Cafcass has warned that, following a rise in open active cases, it is close to triggering the use of its prioritisation protocol in the region that includes South Yorkshire and Humberside.
It has also published updated guidance which outlines how arrangements are to be made for social workers to see children and families, work in the Cafcass offices and attend court during the enduring crisis associated with Covid-19. This guidance replaces the Covid-19 protocols which were published in July.
In a letter on developments in the South Yorkshire and Humberside region sent to the Association of Lawyers for Children on 17 November, Cafcass chief executive Jacky Tiotto wrote: “In short, we have had to develop this protocol to enable us to prioritise the most urgent incoming work should we find ourselves with too many open active cases to allocate to Cafcass social workers.”
She added that the national family justice recovery group, including senior judges, HMCTS, MOJ, DfE, Cafcass, Cafcass Cymru and ADCS had all been sighted through the protocol’s development and sign off.
Tiotto said: “You will be aware that since the start of the Covid-19 crisis, demand for family justice has not reduced and in fact in recent months we have seen increases in both Public and Private law applications in the context of a drop in national throughput through the family courts of about 20%.
She explained that the net impact on Cafcass was that it had about 20% more open work, with longer durations and more requests for additional work to support our reports to the courts.
“Of course, the whole family justice and local authority children’s services systems are under pressure and will be for some extended period with significant impact on all aspects of work to support vulnerable children and their families,” Tiotto continued.
“Whilst there is a strong focus on reform as a solution and good progress is being made, we have the immediate challenges now of balancing the safety of social work caseloads with the needs of children and their families. No options are good and so it is with regret that we are having to make the really difficult decision to decide where, within all of our new open work, we prioritise social work resource.”
Tiotto said the affected region including South Yorkshire and Humberside had 16% more open active cases (public and private) than it did in February this year.
She added that Cafcass had continued to receive a high number of public law cases (81 –which will represent approximately 130 children) of which a number (32 cases at the time of writing) could not be safely allocated given the caseloads of the staff in the region.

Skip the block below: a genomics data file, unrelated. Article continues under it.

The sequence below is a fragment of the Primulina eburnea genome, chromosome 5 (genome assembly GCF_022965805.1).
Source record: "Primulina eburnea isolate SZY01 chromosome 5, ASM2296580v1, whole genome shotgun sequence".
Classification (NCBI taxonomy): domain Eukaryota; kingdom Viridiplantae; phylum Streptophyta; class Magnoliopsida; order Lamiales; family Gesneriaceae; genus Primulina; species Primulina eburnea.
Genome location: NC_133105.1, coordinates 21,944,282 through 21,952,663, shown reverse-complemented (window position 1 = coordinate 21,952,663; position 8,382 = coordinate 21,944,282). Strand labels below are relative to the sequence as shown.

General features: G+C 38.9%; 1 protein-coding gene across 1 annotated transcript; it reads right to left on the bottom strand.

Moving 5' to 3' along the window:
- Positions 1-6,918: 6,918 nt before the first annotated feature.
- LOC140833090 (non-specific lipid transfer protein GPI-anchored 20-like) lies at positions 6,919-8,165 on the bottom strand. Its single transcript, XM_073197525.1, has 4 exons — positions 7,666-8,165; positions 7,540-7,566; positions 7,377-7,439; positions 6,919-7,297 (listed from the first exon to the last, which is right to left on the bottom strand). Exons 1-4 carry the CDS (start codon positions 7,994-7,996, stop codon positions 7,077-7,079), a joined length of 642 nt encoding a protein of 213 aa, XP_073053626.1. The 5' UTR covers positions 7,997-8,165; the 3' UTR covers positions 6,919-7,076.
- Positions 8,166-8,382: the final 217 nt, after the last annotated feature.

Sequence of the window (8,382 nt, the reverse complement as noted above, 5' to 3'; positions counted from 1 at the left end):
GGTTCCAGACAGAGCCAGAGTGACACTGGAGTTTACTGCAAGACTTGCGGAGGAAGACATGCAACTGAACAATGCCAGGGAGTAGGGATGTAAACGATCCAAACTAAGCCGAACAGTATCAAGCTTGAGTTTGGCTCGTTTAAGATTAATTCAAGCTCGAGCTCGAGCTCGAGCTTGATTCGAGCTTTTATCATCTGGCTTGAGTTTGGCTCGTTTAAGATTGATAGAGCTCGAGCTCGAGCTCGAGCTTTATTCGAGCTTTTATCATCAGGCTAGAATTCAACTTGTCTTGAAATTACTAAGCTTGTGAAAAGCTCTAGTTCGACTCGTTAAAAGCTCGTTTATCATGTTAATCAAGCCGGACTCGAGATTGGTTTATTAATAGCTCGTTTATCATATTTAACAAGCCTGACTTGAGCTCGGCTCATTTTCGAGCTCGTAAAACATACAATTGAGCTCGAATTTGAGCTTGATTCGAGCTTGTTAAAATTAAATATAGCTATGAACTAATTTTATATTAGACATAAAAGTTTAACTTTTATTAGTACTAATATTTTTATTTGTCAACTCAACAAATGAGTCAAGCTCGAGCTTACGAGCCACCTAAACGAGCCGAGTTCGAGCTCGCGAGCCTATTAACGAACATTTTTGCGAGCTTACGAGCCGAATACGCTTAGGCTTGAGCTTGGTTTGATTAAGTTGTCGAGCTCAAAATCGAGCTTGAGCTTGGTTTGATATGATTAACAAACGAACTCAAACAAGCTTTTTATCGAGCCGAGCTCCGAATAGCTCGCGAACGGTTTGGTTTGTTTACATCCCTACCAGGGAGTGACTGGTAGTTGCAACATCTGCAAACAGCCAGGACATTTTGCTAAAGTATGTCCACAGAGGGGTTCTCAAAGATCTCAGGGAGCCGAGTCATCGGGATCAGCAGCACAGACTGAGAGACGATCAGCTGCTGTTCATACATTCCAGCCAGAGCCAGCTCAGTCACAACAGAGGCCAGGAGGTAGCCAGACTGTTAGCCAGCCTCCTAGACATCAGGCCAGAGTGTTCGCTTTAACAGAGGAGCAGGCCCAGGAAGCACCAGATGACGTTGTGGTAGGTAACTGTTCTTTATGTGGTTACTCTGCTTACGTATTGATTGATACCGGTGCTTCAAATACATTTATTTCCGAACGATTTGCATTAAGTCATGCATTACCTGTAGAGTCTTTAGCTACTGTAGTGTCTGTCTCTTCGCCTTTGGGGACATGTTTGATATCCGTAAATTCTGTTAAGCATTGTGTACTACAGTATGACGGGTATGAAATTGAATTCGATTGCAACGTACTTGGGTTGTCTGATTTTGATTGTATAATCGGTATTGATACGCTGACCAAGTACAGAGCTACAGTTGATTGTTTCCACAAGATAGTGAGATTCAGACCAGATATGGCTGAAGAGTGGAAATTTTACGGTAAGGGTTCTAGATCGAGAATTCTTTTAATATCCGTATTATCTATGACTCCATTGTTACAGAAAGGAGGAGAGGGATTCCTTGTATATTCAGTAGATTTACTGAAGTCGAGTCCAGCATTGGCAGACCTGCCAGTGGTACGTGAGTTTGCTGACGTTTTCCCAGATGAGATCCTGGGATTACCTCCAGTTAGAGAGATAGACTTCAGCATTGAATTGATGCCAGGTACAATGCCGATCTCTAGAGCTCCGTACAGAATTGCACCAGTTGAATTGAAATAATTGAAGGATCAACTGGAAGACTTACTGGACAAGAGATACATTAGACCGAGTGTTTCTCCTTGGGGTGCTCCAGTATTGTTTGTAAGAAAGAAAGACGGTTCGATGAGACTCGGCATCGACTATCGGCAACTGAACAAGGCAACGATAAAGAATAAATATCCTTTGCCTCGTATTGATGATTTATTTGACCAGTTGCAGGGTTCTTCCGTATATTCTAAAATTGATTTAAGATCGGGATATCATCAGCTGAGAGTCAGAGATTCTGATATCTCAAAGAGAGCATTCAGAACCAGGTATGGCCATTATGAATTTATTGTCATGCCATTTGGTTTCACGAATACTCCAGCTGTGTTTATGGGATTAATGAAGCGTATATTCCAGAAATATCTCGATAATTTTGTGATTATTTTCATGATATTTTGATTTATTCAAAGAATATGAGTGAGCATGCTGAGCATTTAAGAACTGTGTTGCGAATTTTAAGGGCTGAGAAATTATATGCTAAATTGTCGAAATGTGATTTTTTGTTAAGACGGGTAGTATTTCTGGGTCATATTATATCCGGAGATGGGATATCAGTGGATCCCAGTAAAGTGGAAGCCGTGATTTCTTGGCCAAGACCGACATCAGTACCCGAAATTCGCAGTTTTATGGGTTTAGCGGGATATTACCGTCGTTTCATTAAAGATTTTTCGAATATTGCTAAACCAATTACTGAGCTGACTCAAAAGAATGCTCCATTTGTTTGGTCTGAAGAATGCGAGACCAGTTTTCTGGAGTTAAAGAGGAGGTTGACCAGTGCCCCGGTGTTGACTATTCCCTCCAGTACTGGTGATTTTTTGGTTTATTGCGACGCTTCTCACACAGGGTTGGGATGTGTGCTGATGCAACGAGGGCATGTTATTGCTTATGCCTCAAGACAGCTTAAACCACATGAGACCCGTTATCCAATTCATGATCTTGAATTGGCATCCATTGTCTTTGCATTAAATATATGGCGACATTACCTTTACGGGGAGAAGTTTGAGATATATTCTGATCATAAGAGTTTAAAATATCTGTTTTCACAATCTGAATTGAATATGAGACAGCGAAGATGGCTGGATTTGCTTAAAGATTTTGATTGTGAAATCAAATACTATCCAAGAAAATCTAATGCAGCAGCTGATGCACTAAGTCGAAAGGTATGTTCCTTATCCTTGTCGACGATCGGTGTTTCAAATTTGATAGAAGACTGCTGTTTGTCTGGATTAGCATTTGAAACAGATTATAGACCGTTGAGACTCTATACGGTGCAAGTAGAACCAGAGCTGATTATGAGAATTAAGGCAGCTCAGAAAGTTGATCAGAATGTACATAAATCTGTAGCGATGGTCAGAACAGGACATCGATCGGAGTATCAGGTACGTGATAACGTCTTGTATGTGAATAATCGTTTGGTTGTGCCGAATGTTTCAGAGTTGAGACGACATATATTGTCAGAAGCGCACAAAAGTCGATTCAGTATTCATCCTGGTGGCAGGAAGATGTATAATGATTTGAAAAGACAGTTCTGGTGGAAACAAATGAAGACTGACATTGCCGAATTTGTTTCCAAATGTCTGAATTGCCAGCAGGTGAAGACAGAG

“Those cases are currently being regularly reviewed by practitioners on duty which means they will receive some oversight but they are not allocated to a Guardian to start the work.”
Tiotto noted that one of Cafcass’ KPIs measures its ability to allocate public care cases within three working days. In the affected region currently, only 54% are being allocated in this time frame, she admitted.
Cafcass’ Covid-19 programme board has therefore been formally asked by the Regional Assistant Director and the Director of Operations to consider triggering the protocol as early as today (23 November”.
A final decision was to be made last week (18 November) subject to four final options that the team were asked to explore further, Tiotto said. “These include, whether the public law work that is awaiting allocation can be transferred to another region (unlikely), whether any additional agency or temporary staff would sufficiently relieve the pressure and whether there are Cafcass Associates with capacity to take on new work.”
Cafcass’ chief executive explained that if it were to trigger the protocol, this “would essentially mean that new work in the lower priority category (without known safeguarding issues) would not be allocated to a Cafcass social worker”.
Cases would be reviewed weekly by a manager and where information came to light that alters the assessment of any risk of harm to a child, the case would be allocated.
The continuing application of the protocol would be considered fortnightly with DFJs and Cafcass senior managers in the regions where it is triggered.
Cafcass still expects to allocate all cases in priority groups 1 and 2. “This covers most public law work and any private law work where it is assessed that children are exposed to harm and risk from parental disputes about their care and contact arrangements,” Tiotto said.
“At this point in time, we estimate about 80% of our work is in these two higher priority categories, with only a small proportion (the remaining 20%) in categories 3 and 4. We are therefore unclear as to whether not allocating work assigned to priority 3 and 4 will create enough headroom.”
She added that this would be kept under regular review both locally and in national recovery conversations.